Posts Tagged ‘peace’

It’s Veteran’s Day.


Initially known as ‘Armistice Day’, proclaimed by President Wilson in 1919. Over five years of senseless bloodshed had come to an end. The world itself was forever changed, from the scars cut into the ground, its survivors who went on to change the world in their own ways, to the way we thought about international diplomacy, to the way we drew maps and talked about nationhood.

For five years men slaughtered each other in a way which peculiarly revealed how insane war, all war, always is. Pacifism was suddenly something to be taken seriously. But whatever insight people gained after World War One was not shared by all. Then a different sort of war came along, and after it the name was changed (in America) to ‘Veteran’s Day’. And a nation once again began to speak of ‘good wars’. No Department of Peace exists to counteract our Department of Defense. And still, our veterans suffer. Thousands of them are homeless. Thousands of them are scarred and have nowhere to go, because we don’t take care of them properly. Today is a day not to just feel moved by their sacrifice, but to feel outraged on their behalf, and to do something about it.

Still, I think it is also important to remember World War One particularly today. To remember its significance as it so uniquely revealed the streak of sheer folly and insanity seared into the minds and hearts of men (or at least, their governments). Sebastian Barry, an Irish author, wrote a book a few years ago called A Long, Long Way about a soldier in the Great War. It is a difficult read, as taking in so much human suffering is always difficult:

And all those boys of Europe born in those times, and thereabouts those times, Russian, French, Belgian, Serbian, Irish, English, Scottish, Welsh, Italian, Prussian, German, Austrian, Turkish – and Canadian, Australian, American, Zulu, Gurkha, Cossack, and all the rest – their fate was written in a ferocious chapter in the book of life, certainly. Those millions of mothers and their million gallons of mother’s milk, millions of instances of small talk and baby talk, beatings and kisses, ganseys and shoes, piled up in history in great ruined heaps, with a loud and broken music, human stories told for nothing, for ashes, for death’s amusement, flung on the mighty scrapheap of souls, all those million boys in all their humours to be milled by the millstones of a coming war.”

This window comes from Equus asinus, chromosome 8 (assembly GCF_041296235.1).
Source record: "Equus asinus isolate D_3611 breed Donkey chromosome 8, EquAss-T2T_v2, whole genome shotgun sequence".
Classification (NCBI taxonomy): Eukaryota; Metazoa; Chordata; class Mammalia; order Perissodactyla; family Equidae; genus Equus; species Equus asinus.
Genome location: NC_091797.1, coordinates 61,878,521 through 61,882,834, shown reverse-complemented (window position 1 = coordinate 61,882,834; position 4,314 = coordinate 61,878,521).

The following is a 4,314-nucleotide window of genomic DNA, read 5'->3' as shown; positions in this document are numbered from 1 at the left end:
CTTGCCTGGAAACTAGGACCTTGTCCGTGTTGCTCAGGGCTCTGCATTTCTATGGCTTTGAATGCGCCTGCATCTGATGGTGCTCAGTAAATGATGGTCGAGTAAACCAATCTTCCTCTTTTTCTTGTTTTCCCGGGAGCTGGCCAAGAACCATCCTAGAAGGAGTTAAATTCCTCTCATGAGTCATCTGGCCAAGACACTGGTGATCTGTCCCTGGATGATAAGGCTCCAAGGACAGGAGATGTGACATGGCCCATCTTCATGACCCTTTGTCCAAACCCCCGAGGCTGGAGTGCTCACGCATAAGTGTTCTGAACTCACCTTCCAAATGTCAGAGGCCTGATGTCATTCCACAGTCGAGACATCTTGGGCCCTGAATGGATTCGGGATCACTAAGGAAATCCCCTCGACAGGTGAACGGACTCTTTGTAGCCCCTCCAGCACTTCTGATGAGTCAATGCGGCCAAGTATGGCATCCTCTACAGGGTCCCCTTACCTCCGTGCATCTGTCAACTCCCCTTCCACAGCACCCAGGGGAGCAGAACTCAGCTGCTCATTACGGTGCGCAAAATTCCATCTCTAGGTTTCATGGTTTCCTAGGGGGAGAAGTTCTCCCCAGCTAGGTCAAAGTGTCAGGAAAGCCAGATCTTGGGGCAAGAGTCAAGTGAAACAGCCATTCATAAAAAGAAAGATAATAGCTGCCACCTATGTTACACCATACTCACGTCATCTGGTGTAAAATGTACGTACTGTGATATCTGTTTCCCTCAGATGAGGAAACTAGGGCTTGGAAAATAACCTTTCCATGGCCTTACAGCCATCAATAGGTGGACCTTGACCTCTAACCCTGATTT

Yes, it is Veteran’s Day. But it is also Armistice Day. A day to think about the consequences of war. What war says about humanity. What does it mean that we still carry it on, that we still justify it, that we still talk of peace but practice war? I think of Vera Brittain, the British writer who came of age during the Great War and watched all those closest to her disappear into it, lost and gone forever.

All that a pacifist can undertake — but it is a very great deal — is to refuse to kill, injure or otherwise cause suffering to another human creature, and untiringly to order his life by the rule of love though others may be captured by hate.” – Vera Brittain


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People for Peace

Isn’t it incredibly fascinating how schizo-fucking-phrenic conservatives are? Last week, loads of Republican media personalities celebrated America losing the Olympics last week, despite Bush pushing for Chicago’s bid himself just a few years back, and claimed it as some sort of bizarre world rebuke of the President. This week, Obama wins the Nobel Peace Prize, and they are suddenly “How dare they give him an award when all he has done is give speeches? Eleven days, star power, blah blah blah!”